Wholesale nurseries must consider many factors when it comes time to consider a price hike.
Wholesale nurseries would do well to remember the fires of the Great Recession.
They were the fires that nurseries intentionally set to burn through product that simply wasn’t selling from right around 2006 until just a couple years ago. By and large, the burn piles were due to the glum economic picture that saw Oregon nursery sales plunge from an all-time high of nearly $1 billion in 2006 to a low of $667 million in 2010.
John Lewis, a third-generation grower and president of JLPN Inc., a deciduous seedling operation in Salem, is one of those whose memories is strong.
“In 2006, our sales dropped by 35 percent and we burned half of our product,” he said. “We went in the hole faster than Alice with a John Deere tied to her leg. We dropped another 15 percent in 2007. But we had to survive.”
Lewis and others in the industry had to do a lot to ride out the downturn. One of the most difficult challenges was watching expenses soar while prices, on the whole, had to sit tight.
“I’ve teased a few of my clients that as long as there are burn piles in the Willamette Valley, it’s probably not a good time to raise prices,” said Ryan Kuenzi, a tax partner with Moss Adams who works largely in the firm’s natural resources space. “Thankfully, that era is pretty well past.”
With sales approaching the $900 million mark in 2015, Oregon’s nursery industry has indeed rebounded from the depths of the recession and is enjoying renewed strength. While some in the industry have tried to bump prices to keep pace with rising costs, many have been challenged through the recovery and not been able to push the price ceiling as high as they would like.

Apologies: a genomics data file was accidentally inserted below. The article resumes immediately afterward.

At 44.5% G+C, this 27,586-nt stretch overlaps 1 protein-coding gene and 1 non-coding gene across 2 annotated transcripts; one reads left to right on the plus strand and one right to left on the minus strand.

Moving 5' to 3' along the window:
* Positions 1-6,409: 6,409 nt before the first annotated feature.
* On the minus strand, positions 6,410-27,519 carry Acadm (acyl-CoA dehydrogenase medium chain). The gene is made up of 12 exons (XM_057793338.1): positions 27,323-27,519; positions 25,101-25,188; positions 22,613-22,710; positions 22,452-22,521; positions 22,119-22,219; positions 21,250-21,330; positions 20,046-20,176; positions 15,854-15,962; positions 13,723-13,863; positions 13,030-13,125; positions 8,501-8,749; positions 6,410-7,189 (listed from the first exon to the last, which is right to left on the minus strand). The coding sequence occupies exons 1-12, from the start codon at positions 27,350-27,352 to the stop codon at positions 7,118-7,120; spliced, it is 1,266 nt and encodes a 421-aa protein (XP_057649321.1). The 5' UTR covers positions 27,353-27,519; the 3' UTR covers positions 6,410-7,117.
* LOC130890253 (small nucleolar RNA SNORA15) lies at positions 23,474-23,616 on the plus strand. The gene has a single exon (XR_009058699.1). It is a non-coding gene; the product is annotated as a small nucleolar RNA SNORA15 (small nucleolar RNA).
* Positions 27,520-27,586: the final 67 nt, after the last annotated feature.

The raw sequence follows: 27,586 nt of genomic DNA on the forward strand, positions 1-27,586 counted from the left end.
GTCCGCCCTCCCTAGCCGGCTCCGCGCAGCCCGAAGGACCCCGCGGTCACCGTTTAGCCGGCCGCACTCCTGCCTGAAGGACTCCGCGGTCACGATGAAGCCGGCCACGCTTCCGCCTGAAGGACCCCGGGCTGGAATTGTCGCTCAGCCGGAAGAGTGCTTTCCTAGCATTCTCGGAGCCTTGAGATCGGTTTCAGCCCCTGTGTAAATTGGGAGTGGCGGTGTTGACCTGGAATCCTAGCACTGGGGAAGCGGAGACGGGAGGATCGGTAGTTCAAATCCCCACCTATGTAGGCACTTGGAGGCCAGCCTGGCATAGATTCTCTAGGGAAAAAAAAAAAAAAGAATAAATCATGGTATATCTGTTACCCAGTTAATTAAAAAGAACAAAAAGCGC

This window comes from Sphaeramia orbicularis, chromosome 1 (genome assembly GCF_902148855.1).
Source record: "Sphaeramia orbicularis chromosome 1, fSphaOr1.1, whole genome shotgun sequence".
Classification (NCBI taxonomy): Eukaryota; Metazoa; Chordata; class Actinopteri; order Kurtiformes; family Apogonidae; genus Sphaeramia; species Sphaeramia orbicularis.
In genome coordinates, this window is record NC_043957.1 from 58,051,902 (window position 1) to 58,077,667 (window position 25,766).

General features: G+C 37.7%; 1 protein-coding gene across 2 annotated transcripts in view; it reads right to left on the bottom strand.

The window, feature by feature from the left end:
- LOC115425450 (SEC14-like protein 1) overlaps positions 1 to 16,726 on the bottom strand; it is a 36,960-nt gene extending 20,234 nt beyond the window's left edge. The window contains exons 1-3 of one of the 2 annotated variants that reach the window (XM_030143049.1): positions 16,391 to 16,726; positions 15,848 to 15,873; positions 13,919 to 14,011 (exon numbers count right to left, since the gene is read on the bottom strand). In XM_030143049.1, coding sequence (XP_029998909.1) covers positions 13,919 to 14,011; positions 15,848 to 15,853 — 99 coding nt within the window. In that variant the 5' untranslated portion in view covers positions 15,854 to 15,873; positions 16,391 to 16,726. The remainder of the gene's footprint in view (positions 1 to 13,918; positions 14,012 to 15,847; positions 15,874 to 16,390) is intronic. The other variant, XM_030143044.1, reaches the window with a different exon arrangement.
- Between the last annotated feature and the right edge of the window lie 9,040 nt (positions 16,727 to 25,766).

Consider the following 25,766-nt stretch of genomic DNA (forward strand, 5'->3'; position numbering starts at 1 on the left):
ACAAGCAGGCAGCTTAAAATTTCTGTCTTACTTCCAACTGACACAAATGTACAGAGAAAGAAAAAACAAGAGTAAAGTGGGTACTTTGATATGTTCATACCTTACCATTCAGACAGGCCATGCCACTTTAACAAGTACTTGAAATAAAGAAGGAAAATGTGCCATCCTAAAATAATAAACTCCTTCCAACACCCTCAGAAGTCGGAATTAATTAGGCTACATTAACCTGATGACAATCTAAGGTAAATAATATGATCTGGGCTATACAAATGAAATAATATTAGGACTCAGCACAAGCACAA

Now, however, a pinched supply and strong demand, coupled with soaring costs and labor shortages, have laid the groundwork for a fertile season of favorable pricing — a solid outlook for one of Oregon’s top agricultural sectors.
“Considering all of the trends that we’re seeing, and the fact that they’re experiencing supply shortages,” Kuenzi said, “it’s a healthy time.”
In an ideal nursery world, there’s plenty of demand, just enough supply, lots of labor, costs that rise at a manageable pace, and prices that steadily climb to keep up.
Ideal worlds are hard to come by, but the years leading up to the Great Recession were pretty close. Growers were selling, prices were rising, and confidence was high that the times were good and would stay that way. So, many nurseries planted — and planted some more.
Then the bottom dropped out. Demand dried up, supply piled up and prices all but flatlined.
“Everyone had more product than they could sell, resulting in a glut of product and ultimately many bankruptcies from coast to coast,” said Mike Pezzillo, national nursery manager for McHutchison, a New Jersey-based horticultural distributor.
Price-wise, many Oregon nurseries had been used to raising their prices on an annual basis. Some still did during the downturn.
“My costs have gone up every year, so my prices have gone up almost every year,” Lewis said. “When I did my homework during the recession, I realized I was losing my butt on certain species, so I raised the price to where I was making money. It was my only option.”